Wednesday, August 12, 2009

Band of Outsiders (1964)

It's strange, but until watching BAND OF OUTSIDERS last night, my only exposure to Jean-Luc Godard was BREATHLESS (reviewed here), which kicked off Celluloid Moon's quasi "launch" back in January. Kind of a long wait between films, especially after the wonderful taste BREATHLESS left in my mouth, but that wait may have made my feelings toward BAND OF OUTSIDERS a little sweeter than they would have been otherwise.

Coming four years after his debut, and off of his first real flop (LES CARABINIERS), BAND OF OUTSIDERS feels like the younger, more accessible brother to BREATHLESS - an exuberant movie about youth and crime, embracing everything Godard loves about the classic American cinema of the 30s and 40s while at the same time continuing the cues and tricks that signalled the French New Wave was not a flash in the pan movement. The "jump-cutting" isn't the presence it was in his debut (I'm hard pressed now, only a day later, to recall any in fact), but Godard, again relying on cinematographer Raoul Coutard to shoot in a lovely, natural documentary feel, inserts his references in other, oftentimes more subtle ways. Lines of dialog, characters names, even the credits are lovingly crafted from his influences and friends at the time.

Godard's "outsiders" are Franz, Arthur, and the beautiful innocent Odile, who all meet in an English Language class. Franz and Arthur are two sides of the same coin: Franz is always thinking, always looking inward and debating, while for Arthur there is only the moment, the black and white of his wants and desires. They dream of the outlaw life: would-be gangsters on the lookout for a big score, mimicking the gunfights of Billy the Kids and wanting to go away to someplace, anyplace more exotic than where they are now. Odile, played by Godard's wife Anna Karina, is the shy flower, living with her aunt and a lodger, Mr. Stolz. She's the image of young beauty, trying to prove she's worldly and knowledgeable even as she betrays her naivete when asked to show that she knows how to kiss:

The basic plot is that these three come together when Odile lets slip that the lodger who stays with her and her aunt, a Mr, Stolz, has a bureau filled with money. Arthur is determined to steal the money with Franz and Odile's help. Things get complicated as Odile begins to regret throwing her lot in with Arthur, and the film moves along to its perhaps inevitable conclusion with a shootout, the band torn apart, and the inklings of a new life and a continuing story. But simply following the plot isn't what Godard intended, and indeed BAND OF OUTSIDERS works best as a series of wonderful diversions, rather than anything so serious as a crime film. So much of it has become the stuff of film legend, starting with the "Madison" sequence, which starts with the "Moment of Silence" - the sound is completely cut off as the three attempt (unsuccessfully, it turns out) to observe a moment of silence. But then we get to the famous dance sequence, where the entire world seems to stop as Odile, Franz and Arthur dance:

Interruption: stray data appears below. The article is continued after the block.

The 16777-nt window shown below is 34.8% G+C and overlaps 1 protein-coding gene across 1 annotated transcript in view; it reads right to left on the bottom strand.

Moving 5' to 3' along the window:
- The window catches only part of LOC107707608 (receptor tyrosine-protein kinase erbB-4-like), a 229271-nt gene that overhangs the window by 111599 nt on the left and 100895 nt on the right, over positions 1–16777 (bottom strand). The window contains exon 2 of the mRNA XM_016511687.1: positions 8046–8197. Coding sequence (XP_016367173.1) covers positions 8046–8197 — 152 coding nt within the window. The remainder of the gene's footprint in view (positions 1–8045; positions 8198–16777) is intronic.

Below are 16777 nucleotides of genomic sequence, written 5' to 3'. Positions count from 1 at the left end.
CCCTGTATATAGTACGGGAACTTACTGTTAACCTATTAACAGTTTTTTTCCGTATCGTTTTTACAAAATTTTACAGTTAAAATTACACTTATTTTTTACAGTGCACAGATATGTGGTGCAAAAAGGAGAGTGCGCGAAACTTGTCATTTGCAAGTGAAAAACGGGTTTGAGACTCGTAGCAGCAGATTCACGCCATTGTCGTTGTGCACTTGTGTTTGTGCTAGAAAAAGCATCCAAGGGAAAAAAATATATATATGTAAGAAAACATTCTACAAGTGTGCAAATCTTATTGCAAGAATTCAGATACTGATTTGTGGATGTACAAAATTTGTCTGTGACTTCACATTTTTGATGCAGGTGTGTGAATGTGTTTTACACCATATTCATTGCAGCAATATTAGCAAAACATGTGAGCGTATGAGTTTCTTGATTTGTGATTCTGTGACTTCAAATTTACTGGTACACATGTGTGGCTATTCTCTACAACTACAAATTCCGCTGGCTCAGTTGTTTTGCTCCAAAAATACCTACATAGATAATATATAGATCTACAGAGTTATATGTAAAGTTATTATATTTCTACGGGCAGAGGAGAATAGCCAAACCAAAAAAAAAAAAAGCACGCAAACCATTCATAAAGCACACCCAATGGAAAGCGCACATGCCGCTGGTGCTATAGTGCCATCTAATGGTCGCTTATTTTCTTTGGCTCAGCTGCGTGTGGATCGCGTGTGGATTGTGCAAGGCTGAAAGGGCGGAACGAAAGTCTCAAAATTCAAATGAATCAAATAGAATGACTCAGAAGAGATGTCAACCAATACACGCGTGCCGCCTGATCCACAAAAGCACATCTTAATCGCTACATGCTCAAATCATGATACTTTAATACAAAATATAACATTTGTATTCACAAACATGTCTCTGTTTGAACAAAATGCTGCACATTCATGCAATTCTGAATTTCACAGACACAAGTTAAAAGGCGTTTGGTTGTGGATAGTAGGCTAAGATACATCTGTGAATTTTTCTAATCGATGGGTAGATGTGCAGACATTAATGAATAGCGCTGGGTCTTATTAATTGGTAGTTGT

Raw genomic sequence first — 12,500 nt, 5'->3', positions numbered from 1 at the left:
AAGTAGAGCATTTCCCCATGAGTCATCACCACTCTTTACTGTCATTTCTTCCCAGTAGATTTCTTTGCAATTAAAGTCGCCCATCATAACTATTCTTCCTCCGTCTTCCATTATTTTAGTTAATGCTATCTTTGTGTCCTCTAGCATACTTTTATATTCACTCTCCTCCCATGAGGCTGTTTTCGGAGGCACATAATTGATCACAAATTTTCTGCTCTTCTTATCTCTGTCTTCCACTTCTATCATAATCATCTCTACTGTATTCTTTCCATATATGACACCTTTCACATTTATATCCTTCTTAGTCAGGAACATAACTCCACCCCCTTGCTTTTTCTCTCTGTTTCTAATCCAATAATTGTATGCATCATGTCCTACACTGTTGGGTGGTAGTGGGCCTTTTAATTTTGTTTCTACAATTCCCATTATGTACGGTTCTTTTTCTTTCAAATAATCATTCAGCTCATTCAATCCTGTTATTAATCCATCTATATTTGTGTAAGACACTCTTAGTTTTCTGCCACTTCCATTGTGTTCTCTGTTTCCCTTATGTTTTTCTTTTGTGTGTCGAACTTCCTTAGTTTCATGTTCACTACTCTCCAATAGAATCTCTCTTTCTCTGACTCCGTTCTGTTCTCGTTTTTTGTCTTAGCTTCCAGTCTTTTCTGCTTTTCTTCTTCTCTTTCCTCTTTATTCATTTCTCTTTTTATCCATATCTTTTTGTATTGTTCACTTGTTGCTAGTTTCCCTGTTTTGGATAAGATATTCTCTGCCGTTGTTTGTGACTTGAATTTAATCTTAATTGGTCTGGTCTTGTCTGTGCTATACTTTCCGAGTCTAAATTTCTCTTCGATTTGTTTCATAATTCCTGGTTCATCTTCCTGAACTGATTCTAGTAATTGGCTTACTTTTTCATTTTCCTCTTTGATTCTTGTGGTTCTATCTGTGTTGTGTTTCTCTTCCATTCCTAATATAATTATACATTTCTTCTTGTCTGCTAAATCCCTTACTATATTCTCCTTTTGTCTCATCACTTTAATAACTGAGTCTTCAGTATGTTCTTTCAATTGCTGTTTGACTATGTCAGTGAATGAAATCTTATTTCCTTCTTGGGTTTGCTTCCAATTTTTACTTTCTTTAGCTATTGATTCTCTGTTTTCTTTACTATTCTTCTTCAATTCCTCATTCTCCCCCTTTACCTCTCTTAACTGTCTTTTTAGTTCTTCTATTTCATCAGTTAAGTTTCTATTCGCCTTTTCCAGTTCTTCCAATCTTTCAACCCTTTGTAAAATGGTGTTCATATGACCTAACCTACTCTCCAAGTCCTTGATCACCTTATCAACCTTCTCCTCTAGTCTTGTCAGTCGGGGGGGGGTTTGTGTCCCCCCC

The music swells and cuts as the narrator (Godard) provides insight into the heart of each person. It's a lovely scene, at odds with what we think the movie's supposed to be about: why would three would-be thieves stop to dance? Ask Quentin Tarantino, who does the same thing in PULP FICTION and whose production company is called Band Apart which, incidentally, is the French title (spelled slightly different) for BAND OF OUSIDERS.1

And then there's the run through the Louvre. I think this moment, more than the Madison sequence, speaks to the unrestrained joy that Godard and others in the French New Wave were able to capture so delicately, timeless no matter when you see it:

Looking through the scenes again, I can't help but again comment on how spectacular BAND OF OUTSIDERS looks. Shooting on location, Coutard manages to convey a look that is both immediate in its realism and still maintain a sense of the unreal that lets you slip away into the fiction of the story. It's a aesthetic shared by his contemporaries, and it never fails to fill me with wonder whenever I see it done with this level of care and craft, like in BREATHLESS, and the films of Fran├žios Truffaut and, over on our side of the pond, Nicholas Ray.

It may not have the impact and sense of importance that its older brother does, but BAND OF OUTSIDERS is still a treasure of a film, taken on whatever level you wish to bring to it. Criterion's release is excellent (as expected), and if you have a chance to watch it be sure to also check out the visual glossary, which goes through the film scene by scene, commenting on the various inside references and jokes Godard made a habit of inserting in his films.

I have an inkling my next Godard film is going to come a lot quicker than eight months...


1 I realize full well that the above has been a well-known fact for years. But since I only saw the film last night, and didn't know anything else about it, it was fresh and exciting to make that discovery. One of the benefits of being kep
t in the dark about certain films for whatever reason, I guess.

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